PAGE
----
HTML _ 96-669 - New World Gold Mine and Yellowstone National Park
27-Aug-1996; Marc Humphries; 6 p.

Abstract: Crown Butte Mines, Inc. wants to develop its New World gold mine deposit located near Yellowstone National Park. The proposed mine is located almost entirely on private property about 3 miles east of the northeast corner of Yellowstone National Park and next to the Absaroka-Beartooth Wilderness area. The New World Mine Project would mine an estimated 1,800 tons of gold/silver/copper ore per day (500,000 tons annually), valued at an estimated $800 million over a 10-15 year period. The project would include an underground mine, an ore processing mill, a tailings pond, a waste rock storage site, access roads, a work camp and transmission lines. A draft environmental impact statement (EIS), required under both NEPA and the Montana Environmental Policy Act, is in the final months of a three-year preparation. The project has stirred controversy because of its possible environmental impacts. Environmental groups oppose the project because of the potential for damage to water, recreational assets and wildlife in the area, and in particular, to Yellowstone Park itself. Crown Butte maintains it would employ ¨state-of-the-art¨ technology to contain waste in a proposed 106-acre tailings pond. Opponents of the project fear that the tailings pond may fail in the future due to earthquakes, avalanches or other events, leading to acid mine drainage. Several permits from the federal and state level are required to operate the mine and mill. The issuing agencies could approve the mine plan, approve the plan with stipulations, or deny the permit. Without the necessary permits, mine development could not go forward. Environmentalists have received support from two highly visible events. In July 1995, the President called for a moratorium on mine patents and new claims on federal lands in the area around the mine site. In December 1995, the United Nations World Heritage Committee declared the Yellowstone National Park ¨in danger¨ because of the New World mine proposal, and other activities in the area. In the 104th Congress, a Senate proposal (S. 1737) would permanently withdraw from location under the Mining Law 19,000 acres, and affect 5,000 additional acres of federal lands near the Crown Butte mine site. A House bill (H.R. 1846) would withdraw lands upstream from the Park. None of these measures would affect the New World Mine directly, but might affect the economics of the project by precluding future expansion. [read report]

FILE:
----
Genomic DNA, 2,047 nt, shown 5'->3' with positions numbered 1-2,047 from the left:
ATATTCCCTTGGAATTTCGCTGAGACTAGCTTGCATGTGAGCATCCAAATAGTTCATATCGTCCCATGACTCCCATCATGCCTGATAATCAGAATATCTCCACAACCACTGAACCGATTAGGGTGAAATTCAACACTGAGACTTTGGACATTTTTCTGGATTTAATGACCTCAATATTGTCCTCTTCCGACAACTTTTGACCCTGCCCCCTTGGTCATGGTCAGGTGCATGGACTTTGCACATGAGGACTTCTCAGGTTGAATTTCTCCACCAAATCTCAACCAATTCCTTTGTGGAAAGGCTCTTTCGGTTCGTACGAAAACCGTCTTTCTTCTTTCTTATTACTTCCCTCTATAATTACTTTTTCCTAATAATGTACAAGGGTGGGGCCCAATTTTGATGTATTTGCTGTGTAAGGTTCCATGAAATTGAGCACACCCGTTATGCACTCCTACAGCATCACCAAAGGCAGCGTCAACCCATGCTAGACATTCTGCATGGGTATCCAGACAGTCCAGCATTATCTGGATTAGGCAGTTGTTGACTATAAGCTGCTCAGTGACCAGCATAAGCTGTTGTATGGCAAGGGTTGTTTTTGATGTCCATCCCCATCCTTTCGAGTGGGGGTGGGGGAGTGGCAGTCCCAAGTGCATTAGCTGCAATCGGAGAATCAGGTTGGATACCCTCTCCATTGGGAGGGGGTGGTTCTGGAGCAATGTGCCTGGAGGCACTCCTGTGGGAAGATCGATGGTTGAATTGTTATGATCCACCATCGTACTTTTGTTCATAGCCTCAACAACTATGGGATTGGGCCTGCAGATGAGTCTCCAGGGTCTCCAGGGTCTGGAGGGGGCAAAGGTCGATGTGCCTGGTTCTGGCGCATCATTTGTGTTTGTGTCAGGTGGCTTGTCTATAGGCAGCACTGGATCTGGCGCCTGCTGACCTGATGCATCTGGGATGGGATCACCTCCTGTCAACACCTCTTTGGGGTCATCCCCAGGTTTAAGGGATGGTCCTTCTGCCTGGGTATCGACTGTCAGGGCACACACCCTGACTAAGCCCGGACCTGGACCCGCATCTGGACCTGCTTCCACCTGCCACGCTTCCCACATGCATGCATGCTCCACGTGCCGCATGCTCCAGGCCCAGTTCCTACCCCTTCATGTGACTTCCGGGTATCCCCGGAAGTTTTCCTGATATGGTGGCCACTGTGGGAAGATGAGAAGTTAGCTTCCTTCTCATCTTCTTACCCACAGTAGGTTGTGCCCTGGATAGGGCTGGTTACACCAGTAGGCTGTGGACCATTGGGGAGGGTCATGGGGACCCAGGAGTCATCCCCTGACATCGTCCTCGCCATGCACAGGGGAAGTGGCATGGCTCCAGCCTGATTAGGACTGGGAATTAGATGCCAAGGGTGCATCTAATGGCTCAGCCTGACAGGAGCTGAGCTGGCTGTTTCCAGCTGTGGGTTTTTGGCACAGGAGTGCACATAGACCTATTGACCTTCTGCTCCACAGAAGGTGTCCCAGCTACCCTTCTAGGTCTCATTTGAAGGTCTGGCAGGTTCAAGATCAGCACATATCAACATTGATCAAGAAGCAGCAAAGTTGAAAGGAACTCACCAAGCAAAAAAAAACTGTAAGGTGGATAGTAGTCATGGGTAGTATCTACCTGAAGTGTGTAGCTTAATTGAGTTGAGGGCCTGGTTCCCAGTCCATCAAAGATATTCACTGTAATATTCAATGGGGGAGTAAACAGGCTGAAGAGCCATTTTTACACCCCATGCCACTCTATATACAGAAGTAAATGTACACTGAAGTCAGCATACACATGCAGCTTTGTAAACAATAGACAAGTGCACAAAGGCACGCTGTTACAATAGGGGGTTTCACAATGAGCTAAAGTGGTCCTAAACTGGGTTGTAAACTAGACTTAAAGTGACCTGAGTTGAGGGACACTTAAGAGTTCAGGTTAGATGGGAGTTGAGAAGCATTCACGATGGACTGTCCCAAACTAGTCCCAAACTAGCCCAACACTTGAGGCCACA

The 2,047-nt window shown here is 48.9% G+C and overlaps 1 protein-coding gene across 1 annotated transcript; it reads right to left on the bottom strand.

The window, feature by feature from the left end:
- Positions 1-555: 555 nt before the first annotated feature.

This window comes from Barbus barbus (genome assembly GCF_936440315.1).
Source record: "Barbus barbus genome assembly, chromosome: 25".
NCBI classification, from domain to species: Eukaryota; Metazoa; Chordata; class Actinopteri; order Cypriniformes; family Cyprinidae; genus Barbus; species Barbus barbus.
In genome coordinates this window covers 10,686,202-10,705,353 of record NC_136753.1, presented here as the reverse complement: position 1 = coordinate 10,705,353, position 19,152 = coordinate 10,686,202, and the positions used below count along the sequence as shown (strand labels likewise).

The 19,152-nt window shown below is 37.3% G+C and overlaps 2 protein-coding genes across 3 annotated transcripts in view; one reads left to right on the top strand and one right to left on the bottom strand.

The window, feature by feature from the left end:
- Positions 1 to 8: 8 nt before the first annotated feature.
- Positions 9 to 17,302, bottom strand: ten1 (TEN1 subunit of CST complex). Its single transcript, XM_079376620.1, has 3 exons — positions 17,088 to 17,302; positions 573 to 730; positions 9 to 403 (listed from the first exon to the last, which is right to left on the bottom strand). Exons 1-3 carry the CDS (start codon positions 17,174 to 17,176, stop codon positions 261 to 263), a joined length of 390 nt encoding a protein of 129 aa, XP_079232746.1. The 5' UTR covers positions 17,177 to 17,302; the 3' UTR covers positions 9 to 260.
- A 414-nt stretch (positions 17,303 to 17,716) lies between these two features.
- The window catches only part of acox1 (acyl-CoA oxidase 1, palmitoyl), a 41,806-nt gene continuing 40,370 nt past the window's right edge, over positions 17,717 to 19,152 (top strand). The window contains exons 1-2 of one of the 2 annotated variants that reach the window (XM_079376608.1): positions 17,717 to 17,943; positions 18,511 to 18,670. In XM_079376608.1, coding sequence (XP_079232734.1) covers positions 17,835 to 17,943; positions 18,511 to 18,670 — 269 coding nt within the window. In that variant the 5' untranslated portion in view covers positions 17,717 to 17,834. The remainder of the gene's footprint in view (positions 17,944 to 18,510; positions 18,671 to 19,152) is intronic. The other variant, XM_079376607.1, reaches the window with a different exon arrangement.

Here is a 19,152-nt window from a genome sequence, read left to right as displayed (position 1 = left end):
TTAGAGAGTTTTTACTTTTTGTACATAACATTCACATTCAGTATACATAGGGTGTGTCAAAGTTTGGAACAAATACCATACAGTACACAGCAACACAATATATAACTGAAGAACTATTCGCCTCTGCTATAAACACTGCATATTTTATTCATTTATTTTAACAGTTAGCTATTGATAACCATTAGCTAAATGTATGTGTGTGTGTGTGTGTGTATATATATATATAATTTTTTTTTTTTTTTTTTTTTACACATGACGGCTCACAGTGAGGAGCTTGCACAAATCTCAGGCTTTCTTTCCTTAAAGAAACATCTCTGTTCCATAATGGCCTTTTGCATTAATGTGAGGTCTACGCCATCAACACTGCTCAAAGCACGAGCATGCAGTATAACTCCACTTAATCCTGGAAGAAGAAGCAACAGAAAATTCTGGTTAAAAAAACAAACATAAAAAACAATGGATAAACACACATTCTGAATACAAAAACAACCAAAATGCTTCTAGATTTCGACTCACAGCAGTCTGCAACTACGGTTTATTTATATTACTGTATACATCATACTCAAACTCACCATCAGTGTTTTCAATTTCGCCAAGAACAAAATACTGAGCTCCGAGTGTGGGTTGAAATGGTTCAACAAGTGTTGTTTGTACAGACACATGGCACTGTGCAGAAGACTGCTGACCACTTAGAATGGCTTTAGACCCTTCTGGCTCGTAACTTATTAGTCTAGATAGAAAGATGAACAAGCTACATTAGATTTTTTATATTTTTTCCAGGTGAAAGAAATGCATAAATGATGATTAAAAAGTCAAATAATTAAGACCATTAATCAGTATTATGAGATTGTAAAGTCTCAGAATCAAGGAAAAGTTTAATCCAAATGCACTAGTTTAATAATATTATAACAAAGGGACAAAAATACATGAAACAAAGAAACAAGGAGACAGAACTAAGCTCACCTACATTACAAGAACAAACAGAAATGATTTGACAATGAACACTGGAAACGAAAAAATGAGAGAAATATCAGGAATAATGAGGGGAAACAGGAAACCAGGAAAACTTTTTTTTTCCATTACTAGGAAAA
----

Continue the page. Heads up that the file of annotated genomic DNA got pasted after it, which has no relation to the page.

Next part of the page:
Topics: Mining

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